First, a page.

20 Mar 2013 Spain: Granada the Great
This is an entry in the We Said Go Travel Writing Contest written by Gina Sloman from America. Thanks for your entry Gina!
When the sun sets in Granada, Spain, the day has just begun. Nestled between the Sierra Nevada Mountains and the sandy beaches of southern Spain, Granada is nothing short of a storybook.
Tiny alleyways are filled with the sounds of men selling bread from the panederías(bakeries), small children in their school uniforms clasping to their mothers as they walk home from school, and college students enjoying a piping hot café con leche in between classes. A once thriving location to the Moorish community, Granada embraces the prominent culture of the past, and invites its people, as well as visitors, to enjoy the hundreds of Arabesque tea houses, tapestry shops, and of course the world famous Alhambra Palace. The magnificent Islamic palace is iconic of Granada; preserved and maintained so others can gawk at the detailed inscriptions, architecture, fountains and gardens that once belonged to Muslim princes of Spain. Across the way from the Alhambra you can find the Albaicín neighborhood; a neighborhood too narrow for cars, yet such a large part of history. At its peak is the Mirador de San Nicholas, an eye level view of the Alhambra, as well as breeding ground for many of Granada’s underground musicians, jewelry makers, and those who are looking for a place to unwind after a night of dancing in one of Granada’s many nightclubs. Tucked away in the Albaicínare the caves in which the Spanish Gypsies live, and often preform flamenco shows. Another feature of Granada that distinguishes it from other cities of Spain is the tapas. Tapas are small servings of food typical to Spain that are free only in the City of Granada, when a beverage is ordered. The Granadinos (those local to Granada) will give you the insider scoop as to which tapas bars are the best. It is not uncommon to make a night of tapas bar hopping into an affordable, and delicious meal.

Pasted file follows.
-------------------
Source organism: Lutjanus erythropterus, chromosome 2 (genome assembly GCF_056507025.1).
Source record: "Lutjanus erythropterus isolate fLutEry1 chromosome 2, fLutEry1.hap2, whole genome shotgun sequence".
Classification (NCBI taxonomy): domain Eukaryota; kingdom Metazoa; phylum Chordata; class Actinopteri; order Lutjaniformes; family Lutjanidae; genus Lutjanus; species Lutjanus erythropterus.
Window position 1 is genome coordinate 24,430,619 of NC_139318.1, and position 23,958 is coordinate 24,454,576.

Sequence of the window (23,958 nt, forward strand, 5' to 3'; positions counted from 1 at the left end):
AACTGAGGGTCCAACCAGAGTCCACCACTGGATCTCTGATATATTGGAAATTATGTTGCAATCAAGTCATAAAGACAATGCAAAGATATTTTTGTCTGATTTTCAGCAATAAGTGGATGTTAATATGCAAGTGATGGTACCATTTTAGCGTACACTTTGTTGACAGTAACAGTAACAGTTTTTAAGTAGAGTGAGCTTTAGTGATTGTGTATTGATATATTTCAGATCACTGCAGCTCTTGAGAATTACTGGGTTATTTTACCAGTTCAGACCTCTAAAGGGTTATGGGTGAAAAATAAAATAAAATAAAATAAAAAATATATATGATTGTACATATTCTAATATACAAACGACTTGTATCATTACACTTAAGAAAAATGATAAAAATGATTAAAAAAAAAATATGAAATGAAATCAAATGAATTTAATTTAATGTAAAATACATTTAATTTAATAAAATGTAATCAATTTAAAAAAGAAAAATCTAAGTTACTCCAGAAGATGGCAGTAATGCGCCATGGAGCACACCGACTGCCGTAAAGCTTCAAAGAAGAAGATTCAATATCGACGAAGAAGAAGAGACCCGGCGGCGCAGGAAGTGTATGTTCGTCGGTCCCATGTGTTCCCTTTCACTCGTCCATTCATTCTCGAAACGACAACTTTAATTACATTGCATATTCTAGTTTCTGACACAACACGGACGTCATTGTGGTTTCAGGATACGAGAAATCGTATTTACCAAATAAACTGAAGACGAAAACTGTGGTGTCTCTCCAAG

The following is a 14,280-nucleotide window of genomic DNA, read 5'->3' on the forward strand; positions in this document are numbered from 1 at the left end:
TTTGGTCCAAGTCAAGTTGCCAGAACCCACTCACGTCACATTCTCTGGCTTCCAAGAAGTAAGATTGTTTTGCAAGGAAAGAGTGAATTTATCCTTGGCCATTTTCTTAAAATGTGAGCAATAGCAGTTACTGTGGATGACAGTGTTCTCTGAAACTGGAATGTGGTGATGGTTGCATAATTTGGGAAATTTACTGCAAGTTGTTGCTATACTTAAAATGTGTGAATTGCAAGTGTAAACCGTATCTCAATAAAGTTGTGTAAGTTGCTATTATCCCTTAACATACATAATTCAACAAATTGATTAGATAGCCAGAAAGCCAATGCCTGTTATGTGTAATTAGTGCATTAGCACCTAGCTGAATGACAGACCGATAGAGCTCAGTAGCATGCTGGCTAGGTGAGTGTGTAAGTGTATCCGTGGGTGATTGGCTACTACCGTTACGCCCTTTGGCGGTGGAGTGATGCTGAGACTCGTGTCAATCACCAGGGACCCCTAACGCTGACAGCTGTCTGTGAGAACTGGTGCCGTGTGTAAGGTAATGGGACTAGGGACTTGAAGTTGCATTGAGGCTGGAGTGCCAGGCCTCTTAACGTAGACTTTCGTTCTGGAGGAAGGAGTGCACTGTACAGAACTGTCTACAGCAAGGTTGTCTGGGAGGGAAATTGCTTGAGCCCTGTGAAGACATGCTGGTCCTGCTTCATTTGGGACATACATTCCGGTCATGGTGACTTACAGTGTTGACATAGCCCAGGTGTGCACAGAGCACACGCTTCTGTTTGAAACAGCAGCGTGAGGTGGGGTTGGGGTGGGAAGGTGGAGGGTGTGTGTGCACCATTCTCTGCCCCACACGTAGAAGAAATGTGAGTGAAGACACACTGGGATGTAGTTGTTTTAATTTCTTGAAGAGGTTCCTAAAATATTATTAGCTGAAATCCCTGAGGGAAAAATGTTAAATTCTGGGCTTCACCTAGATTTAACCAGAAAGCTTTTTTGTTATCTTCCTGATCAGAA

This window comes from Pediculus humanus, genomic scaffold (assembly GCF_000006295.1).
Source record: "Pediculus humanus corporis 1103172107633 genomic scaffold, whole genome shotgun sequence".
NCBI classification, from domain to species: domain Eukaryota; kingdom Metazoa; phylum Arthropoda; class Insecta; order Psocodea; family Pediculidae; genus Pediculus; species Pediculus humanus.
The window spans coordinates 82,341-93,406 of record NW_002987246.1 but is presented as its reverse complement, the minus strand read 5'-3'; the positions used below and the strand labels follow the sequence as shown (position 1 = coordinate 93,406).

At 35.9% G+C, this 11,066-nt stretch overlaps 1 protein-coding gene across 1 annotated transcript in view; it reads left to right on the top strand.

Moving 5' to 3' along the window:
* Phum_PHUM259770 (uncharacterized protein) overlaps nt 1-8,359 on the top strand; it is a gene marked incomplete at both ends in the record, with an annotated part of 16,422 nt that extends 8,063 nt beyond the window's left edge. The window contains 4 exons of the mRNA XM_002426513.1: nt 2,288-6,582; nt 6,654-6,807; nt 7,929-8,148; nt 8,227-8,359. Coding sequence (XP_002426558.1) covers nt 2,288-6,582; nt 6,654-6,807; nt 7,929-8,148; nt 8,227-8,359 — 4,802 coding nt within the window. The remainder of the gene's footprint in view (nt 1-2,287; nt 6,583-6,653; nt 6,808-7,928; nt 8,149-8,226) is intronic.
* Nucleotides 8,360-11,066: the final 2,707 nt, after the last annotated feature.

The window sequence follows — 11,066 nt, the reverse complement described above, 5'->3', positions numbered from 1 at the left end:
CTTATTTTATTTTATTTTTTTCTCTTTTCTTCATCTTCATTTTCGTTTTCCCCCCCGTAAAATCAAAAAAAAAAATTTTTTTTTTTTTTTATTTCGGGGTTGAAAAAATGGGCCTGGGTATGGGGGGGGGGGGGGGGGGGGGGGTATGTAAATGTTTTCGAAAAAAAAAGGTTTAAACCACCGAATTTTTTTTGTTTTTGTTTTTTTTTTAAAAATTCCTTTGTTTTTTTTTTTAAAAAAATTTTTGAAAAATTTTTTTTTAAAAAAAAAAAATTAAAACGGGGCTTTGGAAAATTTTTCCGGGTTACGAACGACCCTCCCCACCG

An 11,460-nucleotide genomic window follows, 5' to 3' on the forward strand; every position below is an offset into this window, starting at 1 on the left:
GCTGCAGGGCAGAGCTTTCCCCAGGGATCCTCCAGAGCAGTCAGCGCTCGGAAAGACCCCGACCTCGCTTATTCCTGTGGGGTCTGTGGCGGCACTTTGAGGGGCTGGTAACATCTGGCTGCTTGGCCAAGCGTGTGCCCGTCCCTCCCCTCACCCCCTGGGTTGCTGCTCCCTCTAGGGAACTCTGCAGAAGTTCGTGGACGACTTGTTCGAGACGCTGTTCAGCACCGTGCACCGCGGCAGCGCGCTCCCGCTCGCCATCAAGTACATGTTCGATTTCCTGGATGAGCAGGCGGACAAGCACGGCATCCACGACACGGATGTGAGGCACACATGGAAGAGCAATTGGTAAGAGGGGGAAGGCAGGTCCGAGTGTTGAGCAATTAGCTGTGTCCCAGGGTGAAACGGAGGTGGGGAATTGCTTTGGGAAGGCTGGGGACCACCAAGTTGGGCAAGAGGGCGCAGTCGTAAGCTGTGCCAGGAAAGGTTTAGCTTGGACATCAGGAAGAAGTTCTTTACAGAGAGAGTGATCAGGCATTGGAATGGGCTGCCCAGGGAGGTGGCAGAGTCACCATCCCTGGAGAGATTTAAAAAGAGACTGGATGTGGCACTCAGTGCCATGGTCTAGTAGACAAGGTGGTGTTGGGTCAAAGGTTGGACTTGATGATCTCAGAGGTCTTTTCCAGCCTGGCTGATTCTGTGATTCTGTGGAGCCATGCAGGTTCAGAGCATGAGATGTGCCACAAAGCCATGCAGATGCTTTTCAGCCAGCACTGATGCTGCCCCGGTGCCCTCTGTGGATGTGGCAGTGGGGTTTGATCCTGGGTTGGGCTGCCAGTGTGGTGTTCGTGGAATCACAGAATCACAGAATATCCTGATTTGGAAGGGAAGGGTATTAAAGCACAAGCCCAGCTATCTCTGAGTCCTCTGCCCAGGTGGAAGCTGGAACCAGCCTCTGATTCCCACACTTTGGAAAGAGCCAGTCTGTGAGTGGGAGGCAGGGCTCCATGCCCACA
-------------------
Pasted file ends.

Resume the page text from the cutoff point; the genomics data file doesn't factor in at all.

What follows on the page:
The city ignites to life during its many festivals throughout the year. Colorful flowers, extravagant parade floats and people dressed in costume are not unfamiliar sights to anybody in Granada. Although the hustle and bustle of city life is captivating, Granada unwinds each Sunday, as shops close their doors, and storeowners return home for family time. All that can be heard are the trickling fountains in the nearby plazas, and the bell of the breathtaking Granada Cathedral, constructed with a mixture of Gothic, Renaissance and Baroque elements, and the burial site of Queen Isabel and King Ferdinand-Spain’s most famous Monarchs.
Translated into English, “Granada” means pomegranate, and that is exactly what this city is. A colorful burst of flavor, made up of dozens of unique seeds, that when all are put together form a beautiful site to see. Whether you are looking to backpack through Europe, planning a family vacation, or looking for a unique getaway for two, Granada is where you want to be. So go. Make friends with the local fruit vendors, admire the artwork on the streets, order the best churros con chocolate you’ll ever taste, learn to dance flamenco, and become a part of Granada’s thriving and exciting culture.
About the Author: Gina Sloman: I am 21 years old from New City, New York and currently a Senior at the University of Rhode Island where I study English and art. I have worked at my campus Hillel as well as served on their board as the Vice President of Social Programming. I have spent my past 4 summers working at Camp Ramah Nyack. I wrote this article because of the amazing experiences I had while studying abroad in Granada, and traveling around Europe. My travel blog is www.ginaingranada.wordpress.com.